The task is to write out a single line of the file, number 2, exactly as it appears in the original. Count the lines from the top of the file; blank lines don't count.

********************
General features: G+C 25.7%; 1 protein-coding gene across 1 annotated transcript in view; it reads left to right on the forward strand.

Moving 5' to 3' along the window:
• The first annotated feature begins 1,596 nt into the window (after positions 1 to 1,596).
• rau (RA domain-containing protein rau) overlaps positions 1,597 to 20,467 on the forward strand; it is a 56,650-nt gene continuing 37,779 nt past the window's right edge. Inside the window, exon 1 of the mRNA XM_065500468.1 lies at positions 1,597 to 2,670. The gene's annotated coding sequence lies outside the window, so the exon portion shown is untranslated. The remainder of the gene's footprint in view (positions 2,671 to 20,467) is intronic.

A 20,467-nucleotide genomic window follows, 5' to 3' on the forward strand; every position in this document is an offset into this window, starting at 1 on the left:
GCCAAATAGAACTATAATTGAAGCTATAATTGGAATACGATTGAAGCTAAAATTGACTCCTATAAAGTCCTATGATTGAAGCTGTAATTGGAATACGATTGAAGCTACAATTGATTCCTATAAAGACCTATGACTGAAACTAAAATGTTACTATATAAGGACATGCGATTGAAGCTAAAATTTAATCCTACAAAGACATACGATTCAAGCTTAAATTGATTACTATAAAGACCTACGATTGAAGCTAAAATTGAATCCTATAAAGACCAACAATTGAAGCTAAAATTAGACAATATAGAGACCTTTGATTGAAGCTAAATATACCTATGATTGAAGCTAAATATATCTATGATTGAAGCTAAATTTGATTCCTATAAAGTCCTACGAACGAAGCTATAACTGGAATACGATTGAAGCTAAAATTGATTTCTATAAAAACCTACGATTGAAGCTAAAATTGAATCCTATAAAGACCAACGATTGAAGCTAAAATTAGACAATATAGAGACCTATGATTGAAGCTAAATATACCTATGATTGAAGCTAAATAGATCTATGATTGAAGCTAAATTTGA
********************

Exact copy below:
Moving 5' to 3' along the window: